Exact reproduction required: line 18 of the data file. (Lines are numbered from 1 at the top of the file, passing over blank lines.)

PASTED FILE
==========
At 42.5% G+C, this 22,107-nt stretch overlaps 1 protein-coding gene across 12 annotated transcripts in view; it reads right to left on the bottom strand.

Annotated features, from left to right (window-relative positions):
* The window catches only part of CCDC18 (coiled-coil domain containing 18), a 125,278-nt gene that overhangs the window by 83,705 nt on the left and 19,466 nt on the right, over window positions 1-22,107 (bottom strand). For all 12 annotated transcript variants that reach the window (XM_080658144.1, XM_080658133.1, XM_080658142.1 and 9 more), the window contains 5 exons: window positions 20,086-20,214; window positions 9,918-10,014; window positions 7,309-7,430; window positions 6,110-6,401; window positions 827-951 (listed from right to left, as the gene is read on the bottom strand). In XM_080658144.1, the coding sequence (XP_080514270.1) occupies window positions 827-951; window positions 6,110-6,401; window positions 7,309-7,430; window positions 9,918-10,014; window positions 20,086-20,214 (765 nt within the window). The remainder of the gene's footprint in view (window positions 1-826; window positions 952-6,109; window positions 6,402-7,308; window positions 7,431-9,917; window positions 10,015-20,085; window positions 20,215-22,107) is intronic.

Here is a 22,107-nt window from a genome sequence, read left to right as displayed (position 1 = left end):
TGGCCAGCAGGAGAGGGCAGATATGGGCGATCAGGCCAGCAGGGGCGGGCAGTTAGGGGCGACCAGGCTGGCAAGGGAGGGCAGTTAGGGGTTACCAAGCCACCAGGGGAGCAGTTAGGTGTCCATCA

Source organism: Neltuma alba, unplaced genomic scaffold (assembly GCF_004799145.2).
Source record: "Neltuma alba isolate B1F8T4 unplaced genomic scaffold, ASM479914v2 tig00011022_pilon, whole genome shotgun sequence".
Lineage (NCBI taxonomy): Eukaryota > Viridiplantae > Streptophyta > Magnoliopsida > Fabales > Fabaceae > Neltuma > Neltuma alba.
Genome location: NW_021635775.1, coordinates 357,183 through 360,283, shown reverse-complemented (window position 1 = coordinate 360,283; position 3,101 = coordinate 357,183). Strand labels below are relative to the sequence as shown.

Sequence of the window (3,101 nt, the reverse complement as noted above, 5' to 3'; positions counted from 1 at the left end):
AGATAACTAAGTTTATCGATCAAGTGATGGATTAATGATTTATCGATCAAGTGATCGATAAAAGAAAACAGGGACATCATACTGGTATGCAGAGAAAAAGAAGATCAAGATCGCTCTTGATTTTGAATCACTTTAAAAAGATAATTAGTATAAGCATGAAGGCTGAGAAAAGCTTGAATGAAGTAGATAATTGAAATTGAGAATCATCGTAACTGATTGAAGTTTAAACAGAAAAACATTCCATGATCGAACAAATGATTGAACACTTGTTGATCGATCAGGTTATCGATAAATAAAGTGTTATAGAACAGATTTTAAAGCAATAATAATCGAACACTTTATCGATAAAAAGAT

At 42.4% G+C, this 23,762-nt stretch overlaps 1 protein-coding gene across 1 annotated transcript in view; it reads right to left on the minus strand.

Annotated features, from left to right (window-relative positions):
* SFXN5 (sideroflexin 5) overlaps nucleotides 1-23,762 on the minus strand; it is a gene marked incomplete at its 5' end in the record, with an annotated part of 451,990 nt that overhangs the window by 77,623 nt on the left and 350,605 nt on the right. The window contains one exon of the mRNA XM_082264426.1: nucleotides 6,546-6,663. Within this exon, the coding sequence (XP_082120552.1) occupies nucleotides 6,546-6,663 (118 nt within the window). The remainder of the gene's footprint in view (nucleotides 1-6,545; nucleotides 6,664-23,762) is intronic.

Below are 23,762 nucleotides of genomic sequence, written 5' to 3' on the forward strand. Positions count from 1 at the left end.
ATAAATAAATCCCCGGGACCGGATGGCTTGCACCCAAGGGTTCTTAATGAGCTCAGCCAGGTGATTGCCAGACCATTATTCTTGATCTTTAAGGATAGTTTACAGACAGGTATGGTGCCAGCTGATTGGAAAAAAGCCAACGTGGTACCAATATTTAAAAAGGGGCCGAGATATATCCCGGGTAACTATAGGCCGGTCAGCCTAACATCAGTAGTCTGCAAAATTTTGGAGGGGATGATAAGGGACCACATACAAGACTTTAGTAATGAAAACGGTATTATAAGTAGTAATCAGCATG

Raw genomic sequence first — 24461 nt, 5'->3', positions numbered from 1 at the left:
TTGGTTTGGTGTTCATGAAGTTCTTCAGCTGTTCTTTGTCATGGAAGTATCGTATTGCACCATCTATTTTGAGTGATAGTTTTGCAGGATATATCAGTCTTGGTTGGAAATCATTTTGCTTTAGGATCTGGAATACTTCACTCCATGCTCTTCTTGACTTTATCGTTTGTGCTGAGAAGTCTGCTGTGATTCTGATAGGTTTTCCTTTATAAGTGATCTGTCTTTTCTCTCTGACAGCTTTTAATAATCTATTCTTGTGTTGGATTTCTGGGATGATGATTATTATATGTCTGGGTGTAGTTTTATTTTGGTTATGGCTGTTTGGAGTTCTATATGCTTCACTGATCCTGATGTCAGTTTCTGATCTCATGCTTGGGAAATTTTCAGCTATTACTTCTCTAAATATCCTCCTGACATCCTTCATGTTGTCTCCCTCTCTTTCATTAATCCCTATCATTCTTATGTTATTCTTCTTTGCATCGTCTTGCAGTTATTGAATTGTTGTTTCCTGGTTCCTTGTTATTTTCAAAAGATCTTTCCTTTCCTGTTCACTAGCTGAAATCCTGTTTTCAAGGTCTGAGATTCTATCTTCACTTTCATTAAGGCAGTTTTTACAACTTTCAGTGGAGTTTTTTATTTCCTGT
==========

TTGGTTTGGTGTTCATGAAGTTCTTCAGCTGTTCTTTGTCATGGAAGTATCGTATTGCACCATCTATTTTGAGTGATAGTTTTGCAGGATATATCAGTCTTGGTTGGAAATCATTTTGCTTTAGGATCTGGAATACTTCACTCCATGCTCTTCTTGACTTTATCGTTTGTGCTGAGAAGTCTGCTGTGATTCTGATAGGTTTTCCTTTATAAGTGATCTGTCTTTTCTCTCTGACAGCTTTTAATAATCTATTCTTGTGTTGGATTTCTGGGATGATGATTATTATATGTCTGGGTGTAGTTTTATTTTGGTTATGGCTGTTTGGAGTTCTATATGCTTCACTGATCCTGATGTCAGTTTCTGATCTCATGCTTGGGAAATTTTCAGCTATTACTTCTCTAAATATCCTCCTGACATCCTTCATGTTGTCTCCCTCTCTTTCATTAATCCCTATCATTCTTATGTTATTCTTCTTTGCATCGTCTTGCAGTTATTGAATTGTTGTTTCCTGGTTCCTTGTTATTTTCAAAAGATCTTTCCTTTCCTGTTCACTAGCTGAAATCCTGTTTTCAAGGTCTGAGATTCTATCTTCACTTTCATTAAGGCAGTTTTTACAACTTTCAGTGGAGTTTTTTATTTCCTGT